I’d hit the snooze before finally dragging myself up, it had been against my better judgement after all, night shift doesn’t do your body clock any good. On the bus into town, I was already thinking of catching sleep on the train down to London. WH Smiths is a chain that grew up round train stations, holding on to the coattails of a booming transport system, innovative thinking at the time, it’s a brand that is grasping the concept of self service, something I can not abide, the branch manager was at the counter at New Street station, and yet instead of serving me, dismissively directed me to the self service, I dropped the magazine I was attempting to purchase on the counter in front of him, and walked out, vowing, never to go to WH Smiths anywhere in the country again. I did indeed fall asleep on the train, waking up and wondering if Darrell was doing the same on his train up to Glasgow, touching down at Euston, I weaved in and out of the clueless, hitting the tube at Euston Square. The idea had been to have a look at Classic Football Shirts in the Old Truman brewery, instead, I discovered that the market there was shut, taken over for the weekend, by a coffee festival. To me, coffee is just coffee, unless it’s a coffee stout, hugely disappointed, not least at the growing obsession with the stuff, to the detriment of tea, I was back on the tube to Blackfriars, to the Black Friar. Another tastefully kept, Nicholson’s owned pub, one that needs to be visited.
“As per usual, photos don’t do it justice”
The pub has some fantastic wooden carvings on the walls, it’s something that amazed me, the very first time, and even after a couple of visits, still does. The craftsmanship is a wonder to behold. I got chatting to the barmaid, finding out, she came from the Czech Republic, and amongst other things, mentioned her daughter’s father was Greek, and that he insisted she only spoke English to her, we agreed that their daughter should be able to speak all three languages, for a whole host of reasons, before I tucked into a bacon sandwich, I hit the tube to Waterloo, making an inspired, but hectic change at Clapham Junction, finally touching down at Twickenham, I was struck, compared to most of the suburbs, just outside central London, how pleasant Twickenham is, it’s got an up market feel about it, similar to St Albans, you could sense the money.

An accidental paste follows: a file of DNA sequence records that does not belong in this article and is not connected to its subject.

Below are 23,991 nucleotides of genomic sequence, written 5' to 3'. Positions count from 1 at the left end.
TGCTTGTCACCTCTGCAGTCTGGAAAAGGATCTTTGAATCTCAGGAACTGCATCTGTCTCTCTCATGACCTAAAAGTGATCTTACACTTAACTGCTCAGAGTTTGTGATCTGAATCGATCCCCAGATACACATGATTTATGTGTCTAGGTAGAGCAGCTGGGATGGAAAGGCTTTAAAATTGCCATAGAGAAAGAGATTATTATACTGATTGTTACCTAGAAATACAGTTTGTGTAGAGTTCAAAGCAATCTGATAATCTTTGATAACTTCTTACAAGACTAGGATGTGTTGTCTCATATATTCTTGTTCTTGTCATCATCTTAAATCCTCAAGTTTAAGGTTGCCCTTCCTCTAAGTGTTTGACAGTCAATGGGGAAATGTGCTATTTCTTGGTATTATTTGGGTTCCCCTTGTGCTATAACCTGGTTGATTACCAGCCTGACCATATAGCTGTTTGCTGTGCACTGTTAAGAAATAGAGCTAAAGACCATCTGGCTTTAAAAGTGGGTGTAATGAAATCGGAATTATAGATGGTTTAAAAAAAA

“Was I even in the U.K.?”
Moving in and out of middle class families, and sport enthusiasts, I took in the White Swan, down by the river.
“Egg chasing and canoe racing round here”
I couldn’t go a whole day, ale trailing without going wrong, at least somewhere, and trying to find the next place, was then. At least the weather was beautiful, and the Sussex Arms was well worth the effort to finally find.
“The Churchend one was Pooh”
“I was a kid in a sweet shop”
The Churchend beer clip depicted the bear with a likening for honey, but Spoons sense of humour, must’ve been behind it, I felt aggrieved that I’d missed it. Almost stopping to take another photo of a scene that didn’t seem to belong in London, I got the train to Hampton, changing at Teddington. Jolly Coopers, was the last on the list before the game, the eclectic decor, making it feel like home, which it had been for the owner Nick, for over thirty years, a local historian, had compiled a list, including dates, of the previous tenants, from when the pub had opened, and that list had been made into a plaque, Nick was the longest serving. The Coopers was one of those pubs that have a library of second hand books, I chose ‘Football Grounds From The Air’ to flick through, except for almost all of the Scottish grounds, the only English one I hadn’t visited, was the now knocked down, Saltergate, at Chesterfield. Drinking up, it was time to add Jezzards Beveree Stadium, to that list.